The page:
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In fact, even the precise meaning of the concept of "generic [compact connected] Riemann surface" rests crucially on the existence of the moduli space, and in particular its irreducibility. –  BCnrd May 29 '10 at 0:29

Another example: If $X$ is a smooth projective variety over a field $k$, then the relative Picard functor is representable by a smooth group scheme $Pic_{X/k}$. This is the moduli space of line bundles on $X$, in particular $Pic_{X/k}(k)$ (Edit: If $X(k)\neq \emptyset$) is the usual Picard group. The geometry of the Picard scheme tells us a lot about the line bundles; for example one can look at the connected component $Pic_{X/k}^0$ of the identity of $Pic_{X/k}$, and the points $L\in Pic_{X/k}^0(k)$ are precisely the line bundles belonging to divisors algebraically equivalent to $0$.

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If $X(k)$ is empty then the natural map ${\rm{Pic}}(X) \rightarrow {\rm{Pic}}_ {X/k}(k)$ may not be an isomorphism (unless $k$ has trivial Brauer group). This already arises for $k = \mathbf{R}$ and $k = \mathbf{Q}$. Logically, it is tied up with the actual definition of the relative Picard functor. A nice application is that if $k$ has characteristic 0 then by Cartier's theorem the Picard scheme is then smooth, so there is no obstruction to infinitesimal deformation of line bundles if $X(k)$ is non-empty (false in char. > 0). Could otherwise be hard to see purely algebraically. –  BCnrd May 28 '10 at 1:00
    
Thanks for the correction! –  Lars May 28 '10 at 5:57
    
@BCnrd: It is easy to see directly using the cohomological description of the Picard group that infinitesimal lifting is true in characteristic $0$ (with or without rational points) so this is (unfortunately) not an example of the kind the poser wants. –  Torsten Ekedahl May 28 '10 at 6:18
    
@Torsten: I put emphasis on a "purely algebraic" argument (to rule out complex-analytic methods). What is it about char. 0 that you use in a purely algebraic argument if not the smoothness of lft groups? –  BCnrd May 28 '10 at 16:21
    
@BCnrd: Characteristic $0$ comes in when one uses the fact that $exp(r)$ and $log(1+r)$ are defined when $r$ is nilpotent (this is actually the basis for the fact that group schemes are smooth so they are equally algebraic). This implies that $mR$ as an additive group and $1+mR$ as multiplicative group are isomorphic when $m$ is a nilpotent ideal in $R$. This is false when we are not in characteristic $0$, see for instance the case of $1+tF[[t]]$ and $tF[[t]]$ when $F$ is a finite field. Mumford in his book "Curves on surfaces" has a nice description in these terms of what happens for $p>0$. –  Torsten Ekedahl May 30 '10 at 9:42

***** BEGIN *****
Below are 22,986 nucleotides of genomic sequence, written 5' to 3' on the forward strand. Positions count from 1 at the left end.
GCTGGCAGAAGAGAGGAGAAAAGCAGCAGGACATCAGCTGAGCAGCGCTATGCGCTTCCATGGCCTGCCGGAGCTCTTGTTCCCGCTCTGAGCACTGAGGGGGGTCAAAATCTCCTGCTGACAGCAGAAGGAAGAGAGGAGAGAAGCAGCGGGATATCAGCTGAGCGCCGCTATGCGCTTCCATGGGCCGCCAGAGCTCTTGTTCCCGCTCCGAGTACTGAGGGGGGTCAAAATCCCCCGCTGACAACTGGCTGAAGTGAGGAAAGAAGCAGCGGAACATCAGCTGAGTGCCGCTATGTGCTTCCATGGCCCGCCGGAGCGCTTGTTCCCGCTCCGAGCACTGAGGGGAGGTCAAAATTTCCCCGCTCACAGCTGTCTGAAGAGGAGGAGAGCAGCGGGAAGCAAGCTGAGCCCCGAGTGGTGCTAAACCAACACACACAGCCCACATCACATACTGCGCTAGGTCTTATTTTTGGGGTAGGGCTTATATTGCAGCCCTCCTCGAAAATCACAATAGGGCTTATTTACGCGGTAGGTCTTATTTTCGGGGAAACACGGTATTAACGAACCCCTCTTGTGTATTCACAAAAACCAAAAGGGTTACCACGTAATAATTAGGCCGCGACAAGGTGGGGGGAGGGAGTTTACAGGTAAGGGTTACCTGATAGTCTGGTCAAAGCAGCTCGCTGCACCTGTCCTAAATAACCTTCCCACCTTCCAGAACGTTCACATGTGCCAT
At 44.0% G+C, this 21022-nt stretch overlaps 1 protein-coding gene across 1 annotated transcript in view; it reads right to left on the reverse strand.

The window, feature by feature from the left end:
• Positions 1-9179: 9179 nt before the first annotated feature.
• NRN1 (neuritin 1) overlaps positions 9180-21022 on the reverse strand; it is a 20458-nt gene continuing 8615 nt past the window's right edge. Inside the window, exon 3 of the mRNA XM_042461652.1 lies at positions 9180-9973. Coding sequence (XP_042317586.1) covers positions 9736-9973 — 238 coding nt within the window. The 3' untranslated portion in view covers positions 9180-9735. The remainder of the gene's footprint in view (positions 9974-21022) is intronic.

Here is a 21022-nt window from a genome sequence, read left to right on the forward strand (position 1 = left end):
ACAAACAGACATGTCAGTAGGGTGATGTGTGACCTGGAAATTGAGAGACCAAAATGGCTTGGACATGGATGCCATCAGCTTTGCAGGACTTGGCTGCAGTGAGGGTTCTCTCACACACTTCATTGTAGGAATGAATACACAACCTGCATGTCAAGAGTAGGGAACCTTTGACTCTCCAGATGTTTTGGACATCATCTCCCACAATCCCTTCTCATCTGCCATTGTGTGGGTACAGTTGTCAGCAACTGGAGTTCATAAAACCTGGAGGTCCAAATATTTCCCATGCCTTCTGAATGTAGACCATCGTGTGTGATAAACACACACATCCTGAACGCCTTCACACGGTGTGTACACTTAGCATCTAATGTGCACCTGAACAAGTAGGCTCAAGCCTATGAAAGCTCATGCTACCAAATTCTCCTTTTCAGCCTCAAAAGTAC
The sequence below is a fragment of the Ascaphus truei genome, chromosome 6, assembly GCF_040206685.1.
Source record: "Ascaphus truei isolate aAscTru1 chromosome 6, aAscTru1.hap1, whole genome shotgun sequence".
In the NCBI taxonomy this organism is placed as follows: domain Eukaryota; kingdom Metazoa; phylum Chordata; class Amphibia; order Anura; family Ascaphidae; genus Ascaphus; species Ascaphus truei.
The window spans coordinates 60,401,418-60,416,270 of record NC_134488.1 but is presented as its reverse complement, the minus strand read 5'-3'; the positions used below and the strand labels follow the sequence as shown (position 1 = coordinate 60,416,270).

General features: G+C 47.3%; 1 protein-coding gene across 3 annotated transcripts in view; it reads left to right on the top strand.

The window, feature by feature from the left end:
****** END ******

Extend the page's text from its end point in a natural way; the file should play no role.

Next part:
Another example also in the flavor enumerative geometry: by considering the (Deligne- Mumford compactification of) moduli space of elliptic curves, we see that the point at infinity represents the genus one curve with one node, while each other point represents curve with fix j-invariant. The moduli space now look somewhat like $\mathbb{P}^1$ (except that it is not, for some stacky reasons, but for current purpose, we can pretend that it is ) and we can view the nodal curve as having $j = \infty$. Since any two points on $\mathbb{P}^1$ are equivalent as divisors , the nodal curve is "equivalent" to any other curve with fix j-invariant. ( except when j is 0,1,1728)

This property translates well into the Kontsevich moduli space of stable maps of elliptic curves to say, $\mathbb{P}^2$. The locus of maps of nodal curves are equivalent to the locus of maps of any curves with fix j-invariant as divisors, hence they should have the same enumerative invariants, because after all, enumerative invariants are just intersection numbers on the moduli space of maps. Thus, the problem of counting elliptic curves with fix j-invariant is the same as counting nodal curves, and in $\mathbb{P}^2$, nodal curves are the same as rational curves ( as rational plane curves necessarily have nodes if the degree is more than 2 ). This argument was used by Pandharipande to compute the characteristic numbers of plane elliptic curves with fix j-invariant.